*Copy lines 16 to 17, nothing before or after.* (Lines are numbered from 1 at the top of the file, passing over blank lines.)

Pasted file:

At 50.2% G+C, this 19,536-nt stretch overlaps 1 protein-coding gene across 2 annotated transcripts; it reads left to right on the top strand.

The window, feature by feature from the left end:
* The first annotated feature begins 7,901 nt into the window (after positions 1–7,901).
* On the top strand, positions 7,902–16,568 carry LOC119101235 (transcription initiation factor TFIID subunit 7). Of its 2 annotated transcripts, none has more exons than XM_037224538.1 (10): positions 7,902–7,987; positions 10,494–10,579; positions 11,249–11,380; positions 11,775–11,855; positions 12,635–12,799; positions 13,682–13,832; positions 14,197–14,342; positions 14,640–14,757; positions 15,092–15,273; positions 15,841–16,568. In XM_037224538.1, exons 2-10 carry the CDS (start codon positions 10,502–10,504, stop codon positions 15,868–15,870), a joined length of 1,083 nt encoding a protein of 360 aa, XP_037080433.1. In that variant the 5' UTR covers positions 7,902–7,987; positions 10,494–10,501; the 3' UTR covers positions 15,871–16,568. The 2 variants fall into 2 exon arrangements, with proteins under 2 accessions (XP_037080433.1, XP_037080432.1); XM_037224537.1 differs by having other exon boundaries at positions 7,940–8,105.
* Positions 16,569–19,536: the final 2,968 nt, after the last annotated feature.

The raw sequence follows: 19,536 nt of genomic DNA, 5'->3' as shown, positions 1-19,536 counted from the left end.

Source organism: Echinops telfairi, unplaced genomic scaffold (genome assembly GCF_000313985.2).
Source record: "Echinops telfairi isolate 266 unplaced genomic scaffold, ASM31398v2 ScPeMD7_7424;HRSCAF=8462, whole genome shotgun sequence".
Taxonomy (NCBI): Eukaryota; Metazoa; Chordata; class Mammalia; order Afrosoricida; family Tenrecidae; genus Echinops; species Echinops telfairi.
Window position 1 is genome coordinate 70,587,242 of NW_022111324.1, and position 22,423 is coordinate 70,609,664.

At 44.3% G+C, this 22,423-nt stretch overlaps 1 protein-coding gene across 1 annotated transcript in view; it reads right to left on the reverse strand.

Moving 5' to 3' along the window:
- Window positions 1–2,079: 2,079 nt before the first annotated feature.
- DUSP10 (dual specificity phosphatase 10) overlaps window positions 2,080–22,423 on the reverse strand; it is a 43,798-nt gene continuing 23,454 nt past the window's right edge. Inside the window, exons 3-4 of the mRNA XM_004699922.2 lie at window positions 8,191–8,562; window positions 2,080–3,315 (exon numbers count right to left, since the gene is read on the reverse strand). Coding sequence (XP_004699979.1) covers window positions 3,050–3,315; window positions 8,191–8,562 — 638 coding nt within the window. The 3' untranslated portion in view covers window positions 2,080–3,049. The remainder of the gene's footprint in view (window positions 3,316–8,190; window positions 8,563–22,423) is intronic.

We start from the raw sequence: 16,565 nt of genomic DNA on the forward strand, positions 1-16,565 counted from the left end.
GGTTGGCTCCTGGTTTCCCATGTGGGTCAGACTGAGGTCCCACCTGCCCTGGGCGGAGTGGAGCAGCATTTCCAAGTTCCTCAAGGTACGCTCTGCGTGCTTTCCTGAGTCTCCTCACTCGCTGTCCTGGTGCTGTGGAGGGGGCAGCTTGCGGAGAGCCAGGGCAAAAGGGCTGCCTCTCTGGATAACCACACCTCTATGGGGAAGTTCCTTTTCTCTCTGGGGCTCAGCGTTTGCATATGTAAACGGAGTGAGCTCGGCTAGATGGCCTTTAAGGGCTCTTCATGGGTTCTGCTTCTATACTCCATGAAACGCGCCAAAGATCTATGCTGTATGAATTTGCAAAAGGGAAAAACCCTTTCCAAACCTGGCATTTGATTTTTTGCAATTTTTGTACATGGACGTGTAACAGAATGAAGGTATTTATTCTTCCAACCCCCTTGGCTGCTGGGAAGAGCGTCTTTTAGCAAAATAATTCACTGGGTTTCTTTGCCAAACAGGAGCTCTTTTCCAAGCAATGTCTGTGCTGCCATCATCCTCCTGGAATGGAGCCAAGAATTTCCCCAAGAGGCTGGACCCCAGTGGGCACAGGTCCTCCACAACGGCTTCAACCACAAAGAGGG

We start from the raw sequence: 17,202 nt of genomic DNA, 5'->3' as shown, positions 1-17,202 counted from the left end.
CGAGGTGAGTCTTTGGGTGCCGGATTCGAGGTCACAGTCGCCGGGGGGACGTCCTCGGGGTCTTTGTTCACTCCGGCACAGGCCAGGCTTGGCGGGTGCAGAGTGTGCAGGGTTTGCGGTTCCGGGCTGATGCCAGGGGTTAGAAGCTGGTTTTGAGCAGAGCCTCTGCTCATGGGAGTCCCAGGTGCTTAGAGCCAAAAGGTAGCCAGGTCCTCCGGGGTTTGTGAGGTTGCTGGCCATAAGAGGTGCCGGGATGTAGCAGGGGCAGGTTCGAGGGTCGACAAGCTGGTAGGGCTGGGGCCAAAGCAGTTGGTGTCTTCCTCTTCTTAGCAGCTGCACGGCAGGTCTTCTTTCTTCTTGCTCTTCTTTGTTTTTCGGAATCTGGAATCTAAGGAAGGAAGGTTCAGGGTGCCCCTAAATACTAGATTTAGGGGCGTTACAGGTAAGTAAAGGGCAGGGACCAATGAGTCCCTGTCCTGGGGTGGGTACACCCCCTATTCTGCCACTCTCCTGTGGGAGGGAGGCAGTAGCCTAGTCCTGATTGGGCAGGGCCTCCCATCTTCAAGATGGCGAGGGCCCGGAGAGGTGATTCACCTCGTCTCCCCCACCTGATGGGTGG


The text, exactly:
GGTTGGCTCCTGGTTTCCCATGTGGGTCAGACTGAGGTCCCACCTGCCCTGGGCGGAGTGGAGCAGCATTTCCAAGTTCCTCAAGGTACGCTCTGCGTGCTTTCCTGAGTCTCCTCACTCGCTGTCCTGGTGCTGTGGAGGGGGCAGCTTGCGGAGAGCCAGGGCAAAAGGGCTGCCTCTCTGGATAACCACACCTCTATGGGGAAGTTCCTTTTCTCTCTGGGGCTCAGCGTTTGCATATGTAAACGGAGTGAGCTCGGCTAGATGGCCTTTAAGGGCTCTTCATGGGTTCTGCTTCTATACTCCATGAAACGCGCCAAAGATCTATGCTGTATGAATTTGCAAAAGGGAAAAACCCTTTCCAAACCTGGCATTTGATTTTTTGCAATTTTTGTACATGGACGTGTAACAGAATGAAGGTATTTATTCTTCCAACCCCCTTGGCTGCTGGGAAGAGCGTCTTTTAGCAAAATAATTCACTGGGTTTCTTTGCCAAACAGGAGCTCTTTTCCAAGCAATGTCTGTGCTGCCATCATCCTCCTGGAATGGAGCCAAGAATTTCCCCAAGAGGCTGGACCCCAGTGGGCACAGGTCCTCCACAACGGCTTCAACCACAAAGAGGG

We start from the raw sequence: 17,202 nt of genomic DNA, 5'->3' as shown, positions 1-17,202 counted from the left end.